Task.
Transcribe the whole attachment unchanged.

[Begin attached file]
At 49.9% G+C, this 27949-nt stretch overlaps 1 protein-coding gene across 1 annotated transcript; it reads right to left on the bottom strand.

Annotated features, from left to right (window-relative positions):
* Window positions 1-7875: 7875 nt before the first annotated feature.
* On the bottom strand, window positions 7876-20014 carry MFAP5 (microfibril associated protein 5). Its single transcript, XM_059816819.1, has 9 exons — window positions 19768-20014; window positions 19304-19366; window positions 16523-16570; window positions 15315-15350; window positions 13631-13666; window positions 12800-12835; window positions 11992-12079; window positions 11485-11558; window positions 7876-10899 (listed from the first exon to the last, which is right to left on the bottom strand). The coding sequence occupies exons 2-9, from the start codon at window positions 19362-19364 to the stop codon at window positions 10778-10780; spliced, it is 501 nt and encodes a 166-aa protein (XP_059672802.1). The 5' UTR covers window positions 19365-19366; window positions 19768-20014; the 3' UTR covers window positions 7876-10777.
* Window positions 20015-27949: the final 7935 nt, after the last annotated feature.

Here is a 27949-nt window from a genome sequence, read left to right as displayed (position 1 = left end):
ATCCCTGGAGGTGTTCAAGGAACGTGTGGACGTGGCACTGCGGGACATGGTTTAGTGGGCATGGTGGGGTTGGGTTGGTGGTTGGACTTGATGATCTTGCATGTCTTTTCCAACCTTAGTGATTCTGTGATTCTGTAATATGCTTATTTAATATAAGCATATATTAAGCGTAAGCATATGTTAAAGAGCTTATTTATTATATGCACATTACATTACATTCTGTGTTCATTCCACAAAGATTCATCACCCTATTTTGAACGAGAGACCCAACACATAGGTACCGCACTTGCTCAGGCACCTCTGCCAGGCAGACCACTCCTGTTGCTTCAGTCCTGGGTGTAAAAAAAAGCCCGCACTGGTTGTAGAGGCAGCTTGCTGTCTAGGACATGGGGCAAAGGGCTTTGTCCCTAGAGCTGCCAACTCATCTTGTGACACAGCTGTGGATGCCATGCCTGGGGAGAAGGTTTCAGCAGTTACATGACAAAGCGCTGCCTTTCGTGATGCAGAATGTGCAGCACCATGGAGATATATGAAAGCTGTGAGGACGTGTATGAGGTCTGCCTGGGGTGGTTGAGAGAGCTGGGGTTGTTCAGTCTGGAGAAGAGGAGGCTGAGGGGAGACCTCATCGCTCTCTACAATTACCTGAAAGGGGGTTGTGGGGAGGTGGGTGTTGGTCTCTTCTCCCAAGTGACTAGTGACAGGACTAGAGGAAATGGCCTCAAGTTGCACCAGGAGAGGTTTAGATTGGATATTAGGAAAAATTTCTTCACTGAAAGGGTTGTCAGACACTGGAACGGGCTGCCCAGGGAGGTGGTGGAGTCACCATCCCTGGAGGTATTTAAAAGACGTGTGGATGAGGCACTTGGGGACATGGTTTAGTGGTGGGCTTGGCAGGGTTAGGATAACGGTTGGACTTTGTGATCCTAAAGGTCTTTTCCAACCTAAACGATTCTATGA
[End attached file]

At 49.9% G+C, this 27949-nt stretch overlaps 1 protein-coding gene across 1 annotated transcript; it reads right to left on the bottom strand.

Annotated features, from left to right (window-relative positions):
* Window positions 1-7875: 7875 nt before the first annotated feature.
* On the bottom strand, window positions 7876-20014 carry MFAP5 (microfibril associated protein 5). Its single transcript, XM_059816819.1, has 9 exons — window positions 19768-20014; window positions 19304-19366; window positions 16523-16570; window positions 15315-15350; window positions 13631-13666; window positions 12800-12835; window positions 11992-12079; window positions 11485-11558; window positions 7876-10899 (listed from the first exon to the last, which is right to left on the bottom strand). The coding sequence occupies exons 2-9, from the start codon at window positions 19362-19364 to the stop codon at window positions 10778-10780; spliced, it is 501 nt and encodes a 166-aa protein (XP_059672802.1). The 5' UTR covers window positions 19365-19366; window positions 19768-20014; the 3' UTR covers window positions 7876-10777.
* Window positions 20015-27949: the final 7935 nt, after the last annotated feature.

Here is a 27949-nt window from a genome sequence, read left to right as displayed (position 1 = left end):
ATCCCTGGAGGTGTTCAAGGAACGTGTGGACGTGGCACTGCGGGACATGGTTTAGTGGGCATGGTGGGGTTGGGTTGGTGGTTGGACTTGATGATCTTGCATGTCTTTTCCAACCTTAGTGATTCTGTGATTCTGTAATATGCTTATTTAATATAAGCATATATTAAGCGTAAGCATATGTTAAAGAGCTTATTTATTATATGCACATTACATTACATTCTGTGTTCATTCCACAAAGATTCATCACCCTATTTTGAACGAGAGACCCAACACATAGGTACCGCACTTGCTCAGGCACCTCTGCCAGGCAGACCACTCCTGTTGCTTCAGTCCTGGGTGTAAAAAAAAGCCCGCACTGGTTGTAGAGGCAGCTTGCTGTCTAGGACATGGGGCAAAGGGCTTTGTCCCTAGAGCTGCCAACTCATCTTGTGACACAGCTGTGGATGCCATGCCTGGGGAGAAGGTTTCAGCAGTTACATGACAAAGCGCTGCCTTTCGTGATGCAGAATGTGCAGCACCATGGAGATATATGAAAGCTGTGAGGACGTGTATGAGGTCTGCCTGGGGTGGTTGAGAGAGCTGGGGTTGTTCAGTCTGGAGAAGAGGAGGCTGAGGGGAGACCTCATCGCTCTCTACAATTACCTGAAAGGGGGTTGTGGGGAGGTGGGTGTTGGTCTCTTCTCCCAAGTGACTAGTGACAGGACTAGAGGAAATGGCCTCAAGTTGCACCAGGAGAGGTTTAGATTGGATATTAGGAAAAATTTCTTCACTGAAAGGGTTGTCAGACACTGGAACGGGCTGCCCAGGGAGGTGGTGGAGTCACCATCCCTGGAGGTATTTAAAAGACGTGTGGATGAGGCACTTGGGGACATGGTTTAGTGGTGGGCTTGGCAGGGTTAGGATAACGGTTGGACTTTGTGATCCTAAAGGTCTTTTCCAACCTAAACGATTCTATGA